The Second Circuit concluded that while the defendants’ efforts to manipulate rates to extract financial benefits may have “violated any reasonable notion of fairness”, the government’s failure to prove that the conduct failed to comply with the BBA guidelines – and therefore was false or misleading – left the conduct outside the scope of the statutes.

Other recent decisions

The DOJ has long used a broad interpretation of wire fraud law and other similar fraud laws. However, this decision is the latest in a series of decisions that set back the government’s efforts to interpret these laws broadly. For example, in March 2019, a federal judge in the Northern District of California granted a Rule 29 motion in favor of Robert Bogucki, the former head of Barclays’ currency trading desk, immediately after the indictment chief at trial. . The government accused Bogucki of making false and materially misleading statements in connection with Hewlett-Packard’s attempt to resell or “unwind” options purchased from Barclays in 2011. In its ruling against the government, the court of district felt that there was no expectation of full disclosure between the parties, given their sophistication, the agreement underlying the transaction, and the well-known industry tendency to take sides and overdo it. He also pointed to the unregulated nature of the behavior that the government called fraud. In making the ruling, the judge went so far as to criticize the DOJ for “assuming[ing] the role of nanny. The district court ruling echoed the Second Circuit’s ruling in its 2018 acquittal of Jesse Litvak for allegedly lying to clients about mortgage-backed securities, where he said the counterparty to the conviction of the transaction that Litvak was a fiduciary was not relevant to materiality: materiality is based on the view of the reasonable investor, who would not have believed that Litvak was a fiduciary despite his misrepresentations . The opinions show that when the parties to the transaction are warned, it is difficult to prove the materiality of false or misleading statements.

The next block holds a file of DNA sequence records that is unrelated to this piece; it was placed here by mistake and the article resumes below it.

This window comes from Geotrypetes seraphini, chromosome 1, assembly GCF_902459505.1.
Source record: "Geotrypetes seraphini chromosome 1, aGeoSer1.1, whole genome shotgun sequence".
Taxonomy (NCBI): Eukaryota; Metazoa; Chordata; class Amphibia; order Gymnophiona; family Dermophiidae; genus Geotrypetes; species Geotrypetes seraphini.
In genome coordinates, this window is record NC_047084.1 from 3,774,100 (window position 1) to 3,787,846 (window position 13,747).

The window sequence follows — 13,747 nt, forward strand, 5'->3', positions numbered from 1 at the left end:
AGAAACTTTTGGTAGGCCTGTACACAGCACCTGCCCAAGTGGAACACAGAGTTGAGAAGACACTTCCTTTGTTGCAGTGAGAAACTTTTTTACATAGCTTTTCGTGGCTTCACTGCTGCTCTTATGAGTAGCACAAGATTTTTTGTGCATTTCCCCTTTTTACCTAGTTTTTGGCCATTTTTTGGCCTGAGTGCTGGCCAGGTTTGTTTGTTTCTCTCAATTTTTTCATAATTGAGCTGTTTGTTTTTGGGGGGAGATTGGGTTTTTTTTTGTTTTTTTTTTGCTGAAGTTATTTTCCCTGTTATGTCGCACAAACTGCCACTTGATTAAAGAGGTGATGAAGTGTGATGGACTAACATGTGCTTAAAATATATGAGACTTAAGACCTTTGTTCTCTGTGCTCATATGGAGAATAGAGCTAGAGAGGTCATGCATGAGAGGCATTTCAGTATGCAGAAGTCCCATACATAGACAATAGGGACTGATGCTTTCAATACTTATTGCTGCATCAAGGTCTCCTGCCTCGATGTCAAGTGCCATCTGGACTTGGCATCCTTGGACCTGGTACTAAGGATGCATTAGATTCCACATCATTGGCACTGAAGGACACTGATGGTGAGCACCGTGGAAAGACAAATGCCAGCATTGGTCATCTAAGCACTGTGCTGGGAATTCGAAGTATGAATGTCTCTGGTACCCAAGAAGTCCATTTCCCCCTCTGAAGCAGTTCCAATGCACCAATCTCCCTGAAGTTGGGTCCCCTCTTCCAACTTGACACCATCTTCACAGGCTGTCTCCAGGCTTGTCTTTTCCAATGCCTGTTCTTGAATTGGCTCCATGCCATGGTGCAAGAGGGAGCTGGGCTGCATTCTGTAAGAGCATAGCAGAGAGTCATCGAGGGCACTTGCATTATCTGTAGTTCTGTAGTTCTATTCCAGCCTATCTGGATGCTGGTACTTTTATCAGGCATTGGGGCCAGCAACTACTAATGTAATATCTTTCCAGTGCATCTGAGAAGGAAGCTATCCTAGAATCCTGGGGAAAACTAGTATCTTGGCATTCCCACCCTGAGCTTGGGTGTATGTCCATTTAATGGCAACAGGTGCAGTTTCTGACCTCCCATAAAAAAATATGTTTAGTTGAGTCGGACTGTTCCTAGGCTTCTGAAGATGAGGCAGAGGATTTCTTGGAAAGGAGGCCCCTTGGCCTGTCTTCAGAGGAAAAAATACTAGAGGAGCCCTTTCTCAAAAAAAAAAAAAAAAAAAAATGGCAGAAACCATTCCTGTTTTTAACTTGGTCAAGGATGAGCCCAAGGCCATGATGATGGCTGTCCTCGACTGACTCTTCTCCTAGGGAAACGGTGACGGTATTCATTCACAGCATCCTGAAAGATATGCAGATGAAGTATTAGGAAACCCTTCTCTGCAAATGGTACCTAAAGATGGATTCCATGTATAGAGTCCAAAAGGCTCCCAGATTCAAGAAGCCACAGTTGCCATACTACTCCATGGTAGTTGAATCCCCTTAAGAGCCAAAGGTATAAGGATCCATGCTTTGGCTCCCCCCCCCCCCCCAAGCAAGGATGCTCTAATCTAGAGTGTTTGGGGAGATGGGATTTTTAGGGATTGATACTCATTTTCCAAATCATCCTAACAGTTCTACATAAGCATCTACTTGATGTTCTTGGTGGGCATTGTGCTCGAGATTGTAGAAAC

As another example, in May 2020 the Supreme Court overturned the convictions in the “Bridgegate” case, in which the defendants were accused of conspiring to reduce the number of lanes on the George Washington Bridge in order to increase congestion, as political retribution for the local. mayor refusing to support Governor Chris Christie’s re-election campaign. The Court held that the Wire Fraud Act, used to convict the defendants, was designed to criminalize fraudulent schemes undertaken to obtain money or property: these must be the motivation, not simply the underlying product, misconduct. While the behavior of the defendants was corrupt, it was politically motivated and therefore they could not be convicted under the law.

Key points to remember

The decisions rendered in these cases and in Connolly are a wake-up call to the DOJ that it should review cases in the context of party sophistication and common industry practice, look closely at the motives for the misconduct in question, and think twice before proceeding. unregulated business practices. Notwithstanding Assistant Attorney General Lisa Monaco‘s recent urging to prosecutors “to be bold” and not be deterred by “the fear of losing,2 these rulings suggest that the government may need to reevaluate its ability to use fraud laws as broadly as it has used them in the past.

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1 United States vs. Connolly, No. 19-3806, 2022 WL 244669 (2d Cir. January 27, 2022).

2 Assistant Attorney General Lisa O. Monaco delivers a keynote address at the ABA’s 36th National Institute on White Collar Crime, Washington, DC (October 28, 2021).